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More Americans abroad giving up citizenship for lower taxes

Randy

Super Moderator
#21
Could very well be what you said Tim. No real family ties here in the US going back to the early 1600's Dutch Traders in the Hudson Valley like some of us. Or even earlier...
 

BradM

Staff member
Admin
#22
US Citizenship is great, but I'm sure that many Covers are equally proud of their citizenships from around the world.
That is a great point. Citizenship should be about where you want to hang your hat, and not about tax considerations. Not sure if I raise my eyebrow more at the individuals dropping their citizenship, or a tax system that gives tax incentive to do so.
 
D

D.Scott

#23
Trouble is, everything isn't always as black and white as it first appears. Take, for example, the following scenario which is an absolutely true situation.

A very prominent multi-millionaire corporate attorney resides on 36th street in New York City in one of the few single family homes in Murray Hill. Actually, he resides there "almost full-time", with a short annual stay at his "legal" residence on the Isle of Man. That is where his business is "officially" located as well. Apparently he has to make the tiresome trek back to Europe every year to maintain his Isle of Man citizenship.

Before the tax laws were changed, income earned in a foreign country were subject to the tax of that country and not taxed in the U.S. This worked out very well if your company was located on the Isle of Man. Actually, it worked nicely for pretty much all the channel islands as most of them have no taxes. They are supported under various treaties with the E.U. or with their "protectorate" countries.

The New York attorney's income came from the Isle of Man company and because he was "officially" a resident of the Isle of Man, his "foreign earnings" were not subject to tax in the U.S. I'm sure there had to be a few adjustments to make everything work smoothly but being an attorney probably would help.

It is my understanding that the new laws still allow $80K of taxable income before any U.S. tax is imposed. With a good accountant and a good corporate attorney, I wonder how many millions you would have to earn to to end up with a taxable income of $80K.

As another thought, I wonder how many Americans living and working in another country actually have a taxable income above $80K.

Dave
 
D

Dimitri

#24
I cannot comprehend tossing aside my citizenship for any reason:nope:
I agree, my Canadian citizenship is the one that will stay with me my whole life I was born here, I was raised here, and no matter where I go or live I'm still a Canadian. :)

Dimitri
 
L

Limburger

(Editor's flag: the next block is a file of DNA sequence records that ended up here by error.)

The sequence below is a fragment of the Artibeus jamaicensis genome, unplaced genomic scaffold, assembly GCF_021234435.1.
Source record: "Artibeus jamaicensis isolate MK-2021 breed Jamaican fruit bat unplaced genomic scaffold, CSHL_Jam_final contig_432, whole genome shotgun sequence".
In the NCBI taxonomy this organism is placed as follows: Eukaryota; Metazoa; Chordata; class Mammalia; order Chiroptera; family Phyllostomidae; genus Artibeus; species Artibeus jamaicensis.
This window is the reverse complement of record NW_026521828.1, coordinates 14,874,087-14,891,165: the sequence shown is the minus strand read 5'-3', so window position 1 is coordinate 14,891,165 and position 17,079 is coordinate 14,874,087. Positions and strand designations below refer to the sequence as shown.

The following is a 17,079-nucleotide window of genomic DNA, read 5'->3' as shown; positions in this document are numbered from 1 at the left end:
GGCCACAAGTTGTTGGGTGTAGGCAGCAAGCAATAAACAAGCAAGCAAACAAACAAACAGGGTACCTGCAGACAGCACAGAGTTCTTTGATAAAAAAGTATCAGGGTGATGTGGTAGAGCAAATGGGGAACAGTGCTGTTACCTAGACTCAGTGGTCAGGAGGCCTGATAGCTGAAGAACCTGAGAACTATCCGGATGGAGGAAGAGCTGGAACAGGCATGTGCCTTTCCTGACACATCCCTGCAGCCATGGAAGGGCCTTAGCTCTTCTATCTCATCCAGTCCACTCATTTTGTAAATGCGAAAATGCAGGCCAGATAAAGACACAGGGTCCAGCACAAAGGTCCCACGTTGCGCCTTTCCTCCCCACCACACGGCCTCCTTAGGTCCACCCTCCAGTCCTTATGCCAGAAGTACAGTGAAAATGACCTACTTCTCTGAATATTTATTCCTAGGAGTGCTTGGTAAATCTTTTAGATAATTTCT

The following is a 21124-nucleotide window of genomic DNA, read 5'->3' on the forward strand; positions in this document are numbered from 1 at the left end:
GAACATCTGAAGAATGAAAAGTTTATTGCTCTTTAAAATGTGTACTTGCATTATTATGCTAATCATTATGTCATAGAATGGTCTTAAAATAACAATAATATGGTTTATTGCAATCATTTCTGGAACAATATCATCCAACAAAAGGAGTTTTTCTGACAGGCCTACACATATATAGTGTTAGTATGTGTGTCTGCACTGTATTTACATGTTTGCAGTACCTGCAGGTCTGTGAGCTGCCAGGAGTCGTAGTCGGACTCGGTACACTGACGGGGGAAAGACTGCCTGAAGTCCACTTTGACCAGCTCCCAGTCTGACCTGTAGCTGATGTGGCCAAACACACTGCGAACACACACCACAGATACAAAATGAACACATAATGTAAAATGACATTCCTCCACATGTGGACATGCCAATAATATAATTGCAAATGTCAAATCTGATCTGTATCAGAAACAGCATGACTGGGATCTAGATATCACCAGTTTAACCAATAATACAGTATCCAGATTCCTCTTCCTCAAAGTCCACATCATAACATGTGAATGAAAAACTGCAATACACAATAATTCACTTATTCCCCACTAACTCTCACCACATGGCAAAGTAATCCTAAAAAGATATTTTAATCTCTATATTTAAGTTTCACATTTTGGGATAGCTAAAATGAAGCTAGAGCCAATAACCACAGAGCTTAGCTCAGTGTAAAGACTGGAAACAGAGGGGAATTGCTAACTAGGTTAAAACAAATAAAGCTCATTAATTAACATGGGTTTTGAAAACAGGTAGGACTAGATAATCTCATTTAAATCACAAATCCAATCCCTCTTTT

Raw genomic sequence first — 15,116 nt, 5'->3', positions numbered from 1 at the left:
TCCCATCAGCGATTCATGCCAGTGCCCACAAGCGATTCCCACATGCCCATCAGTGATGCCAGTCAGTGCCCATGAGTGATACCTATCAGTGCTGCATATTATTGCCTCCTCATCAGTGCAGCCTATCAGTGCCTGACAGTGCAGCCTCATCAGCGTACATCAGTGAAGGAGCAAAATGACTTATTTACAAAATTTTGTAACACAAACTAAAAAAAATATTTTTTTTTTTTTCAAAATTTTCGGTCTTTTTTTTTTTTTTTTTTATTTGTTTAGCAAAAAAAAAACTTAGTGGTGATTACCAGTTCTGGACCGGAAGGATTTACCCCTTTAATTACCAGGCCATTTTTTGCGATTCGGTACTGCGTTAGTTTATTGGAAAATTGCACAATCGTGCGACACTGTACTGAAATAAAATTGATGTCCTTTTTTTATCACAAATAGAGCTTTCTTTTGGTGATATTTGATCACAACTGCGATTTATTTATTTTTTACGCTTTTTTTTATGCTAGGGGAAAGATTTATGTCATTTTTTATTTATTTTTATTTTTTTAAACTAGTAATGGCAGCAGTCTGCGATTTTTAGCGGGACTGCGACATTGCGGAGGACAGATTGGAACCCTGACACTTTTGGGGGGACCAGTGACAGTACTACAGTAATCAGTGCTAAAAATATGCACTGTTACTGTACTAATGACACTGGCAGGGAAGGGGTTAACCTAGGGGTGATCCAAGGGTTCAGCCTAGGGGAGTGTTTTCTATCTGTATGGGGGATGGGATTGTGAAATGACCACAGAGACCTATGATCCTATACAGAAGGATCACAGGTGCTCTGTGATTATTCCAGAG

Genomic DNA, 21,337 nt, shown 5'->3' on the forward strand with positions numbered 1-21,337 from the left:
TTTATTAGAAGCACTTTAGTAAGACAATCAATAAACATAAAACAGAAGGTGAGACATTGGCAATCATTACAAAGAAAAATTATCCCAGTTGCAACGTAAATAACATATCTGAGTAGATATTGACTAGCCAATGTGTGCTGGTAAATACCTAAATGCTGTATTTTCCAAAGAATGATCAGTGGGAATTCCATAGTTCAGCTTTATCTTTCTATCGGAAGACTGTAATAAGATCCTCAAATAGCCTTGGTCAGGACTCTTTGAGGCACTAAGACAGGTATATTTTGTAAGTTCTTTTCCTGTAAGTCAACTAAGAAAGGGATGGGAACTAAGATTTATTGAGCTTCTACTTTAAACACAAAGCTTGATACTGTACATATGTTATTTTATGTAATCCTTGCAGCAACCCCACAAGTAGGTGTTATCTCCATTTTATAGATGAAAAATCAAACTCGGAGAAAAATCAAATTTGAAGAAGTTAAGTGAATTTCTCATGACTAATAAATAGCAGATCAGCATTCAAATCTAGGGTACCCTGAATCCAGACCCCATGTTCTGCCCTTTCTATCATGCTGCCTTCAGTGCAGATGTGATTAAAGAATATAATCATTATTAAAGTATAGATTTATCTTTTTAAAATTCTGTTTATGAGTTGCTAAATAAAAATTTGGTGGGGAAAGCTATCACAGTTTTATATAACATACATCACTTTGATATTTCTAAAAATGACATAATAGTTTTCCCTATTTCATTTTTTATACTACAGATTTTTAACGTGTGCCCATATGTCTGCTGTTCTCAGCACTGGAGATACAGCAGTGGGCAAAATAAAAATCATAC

#27
I cannot comprehend tossing aside my citizenship for any reason:nope:
As a naturalized citizen of the US, I could never, ever see me do this.

I know Democrats and Republicans don't see eye to eye, but American (US) Citizenship is the best one to have. I talk out of experience on this one.

There's a reason why people risk their lives to get over here. I haven't seen to many Ameican building rafts to escape to Cuba, or any other country for that matter.
 
M

Martijn

#28
I know Democrats and Republicans don't see eye to eye, but American (US) Citizenship is the best one to have. I talk out of experience on this one.
Everything great that you're happy to be American, but aren't you trying to make a point similar to "pizza is the best food in the world and I talk out of experience on this one"? If you want to get scientific on this topic and get into "which country is the best", you might want to check some international studies being done on overall happiness in countries all over the world. IIRC it's Sweden or some other extremely happy Scandinavian country :cool: .
 
L

Limburger

#29
When I say I talk out of experience, I really mean that since I have been a citizen of another country I can see the difference between the US and other countries in the world.

I don't think there is one single country that is the best country in the world.

If you want choice and freedom to do with your life what you want, go to the US.

If you want the government to take care of you, go to Sweden or some other West European country.

If you want to make almost just as much money on welfare as people that work for a living, go to the Netherlands.

See, there are good and bad things about every country in the world. I do know however that I pay a lot less taxes here in the US than I did in the Netherlands ..... A LOT LESS !!!!!

By the way, that's not the reason why I moved to the US, my wife was the reason. She didn't want to live in the Netherlands. She says it's WAY to crowded over there.
 
M

Martijn

#30
If you want to make almost just as much money on welfare as people that work for a living, go to the Netherlands.
:lmao: just join the people on welfare! :lmao:

But seriously, glad we agree that there are a lot of different ways to look at countries. To get back on topic a bit more, paying taxes should always be compared to the benefit you get from those taxes. The woman in the article didn't have any benefit from her US taxes, so fair deal to skip US citizenship IMHO.
 
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